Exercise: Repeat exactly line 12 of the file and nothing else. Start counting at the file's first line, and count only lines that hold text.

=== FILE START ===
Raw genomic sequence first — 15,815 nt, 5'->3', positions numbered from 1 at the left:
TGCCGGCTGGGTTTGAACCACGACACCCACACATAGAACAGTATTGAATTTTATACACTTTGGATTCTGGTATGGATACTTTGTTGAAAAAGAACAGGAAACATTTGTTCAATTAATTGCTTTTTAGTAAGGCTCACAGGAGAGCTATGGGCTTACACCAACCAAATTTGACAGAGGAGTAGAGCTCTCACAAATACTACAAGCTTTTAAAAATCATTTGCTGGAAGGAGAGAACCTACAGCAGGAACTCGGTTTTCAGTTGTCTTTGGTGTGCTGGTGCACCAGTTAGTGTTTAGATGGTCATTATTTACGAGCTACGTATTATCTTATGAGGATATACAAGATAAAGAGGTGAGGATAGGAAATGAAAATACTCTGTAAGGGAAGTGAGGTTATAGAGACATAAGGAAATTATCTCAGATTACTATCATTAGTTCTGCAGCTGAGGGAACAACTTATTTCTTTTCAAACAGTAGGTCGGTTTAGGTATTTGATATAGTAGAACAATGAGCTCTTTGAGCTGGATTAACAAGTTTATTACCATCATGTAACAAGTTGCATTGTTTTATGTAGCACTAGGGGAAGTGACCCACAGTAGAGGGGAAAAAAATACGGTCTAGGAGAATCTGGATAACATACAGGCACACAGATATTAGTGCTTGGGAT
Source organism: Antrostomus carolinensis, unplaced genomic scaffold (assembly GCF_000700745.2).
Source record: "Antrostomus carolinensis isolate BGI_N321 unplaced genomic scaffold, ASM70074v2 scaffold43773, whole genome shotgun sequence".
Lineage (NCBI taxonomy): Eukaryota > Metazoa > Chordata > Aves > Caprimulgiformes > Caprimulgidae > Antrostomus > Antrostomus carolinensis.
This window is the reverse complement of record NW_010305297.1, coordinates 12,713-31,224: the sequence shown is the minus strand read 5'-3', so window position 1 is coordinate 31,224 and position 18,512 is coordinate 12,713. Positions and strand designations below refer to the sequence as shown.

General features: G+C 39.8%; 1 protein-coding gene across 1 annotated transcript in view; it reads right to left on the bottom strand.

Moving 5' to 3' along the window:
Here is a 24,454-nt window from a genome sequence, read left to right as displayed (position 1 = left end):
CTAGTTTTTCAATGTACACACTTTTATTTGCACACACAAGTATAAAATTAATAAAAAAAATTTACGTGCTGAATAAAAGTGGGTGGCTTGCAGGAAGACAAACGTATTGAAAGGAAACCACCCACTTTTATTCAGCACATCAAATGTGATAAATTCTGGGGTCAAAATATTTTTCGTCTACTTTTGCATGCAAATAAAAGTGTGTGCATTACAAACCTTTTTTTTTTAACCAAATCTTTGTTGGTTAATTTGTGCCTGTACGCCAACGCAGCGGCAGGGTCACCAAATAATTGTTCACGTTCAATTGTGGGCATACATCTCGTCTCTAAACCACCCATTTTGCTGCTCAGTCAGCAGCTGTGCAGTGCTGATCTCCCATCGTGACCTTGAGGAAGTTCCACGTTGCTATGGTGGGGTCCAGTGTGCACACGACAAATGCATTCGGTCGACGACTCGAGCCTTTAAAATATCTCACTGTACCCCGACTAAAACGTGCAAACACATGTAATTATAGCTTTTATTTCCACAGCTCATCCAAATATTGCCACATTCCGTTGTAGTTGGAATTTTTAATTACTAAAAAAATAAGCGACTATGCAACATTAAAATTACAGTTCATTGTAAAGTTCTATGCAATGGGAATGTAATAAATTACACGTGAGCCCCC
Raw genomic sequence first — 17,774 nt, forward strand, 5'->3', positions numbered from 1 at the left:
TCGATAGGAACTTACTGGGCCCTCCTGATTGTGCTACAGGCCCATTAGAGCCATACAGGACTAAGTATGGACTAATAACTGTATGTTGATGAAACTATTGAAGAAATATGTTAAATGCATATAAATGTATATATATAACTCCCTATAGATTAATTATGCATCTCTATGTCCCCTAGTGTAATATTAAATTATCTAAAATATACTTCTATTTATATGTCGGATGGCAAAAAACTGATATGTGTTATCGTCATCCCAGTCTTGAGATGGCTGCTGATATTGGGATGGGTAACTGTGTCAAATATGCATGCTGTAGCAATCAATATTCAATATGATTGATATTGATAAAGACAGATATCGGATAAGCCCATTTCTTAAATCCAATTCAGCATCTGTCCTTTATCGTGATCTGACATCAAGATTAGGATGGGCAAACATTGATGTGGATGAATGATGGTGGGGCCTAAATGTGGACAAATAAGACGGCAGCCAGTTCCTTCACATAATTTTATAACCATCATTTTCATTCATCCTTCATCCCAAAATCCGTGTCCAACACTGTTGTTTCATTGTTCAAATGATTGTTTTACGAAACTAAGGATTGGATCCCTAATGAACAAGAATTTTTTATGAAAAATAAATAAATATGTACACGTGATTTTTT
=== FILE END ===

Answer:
TCGATAGGAACTTACTGGGCCCTCCTGATTGTGCTACAGGCCCATTAGAGCCATACAGGACTAAGTATGGACTAATAACTGTATGTTGATGAAACTATTGAAGAAATATGTTAAATGCATATAAATGTATATATATAACTCCCTATAGATTAATTATGCATCTCTATGTCCCCTAGTGTAATATTAAATTATCTAAAATATACTTCTATTTATATGTCGGATGGCAAAAAACTGATATGTGTTATCGTCATCCCAGTCTTGAGATGGCTGCTGATATTGGGATGGGTAACTGTGTCAAATATGCATGCTGTAGCAATCAATATTCAATATGATTGATATTGATAAAGACAGATATCGGATAAGCCCATTTCTTAAATCCAATTCAGCATCTGTCCTTTATCGTGATCTGACATCAAGATTAGGATGGGCAAACATTGATGTGGATGAATGATGGTGGGGCCTAAATGTGGACAAATAAGACGGCAGCCAGTTCCTTCACATAATTTTATAACCATCATTTTCATTCATCCTTCATCCCAAAATCCGTGTCCAACACTGTTGTTTCATTGTTCAAATGATTGTTTTACGAAACTAAGGATTGGATCCCTAATGAACAAGAATTTTTTATGAAAAATAAATAAATATGTACACGTGATTTTTT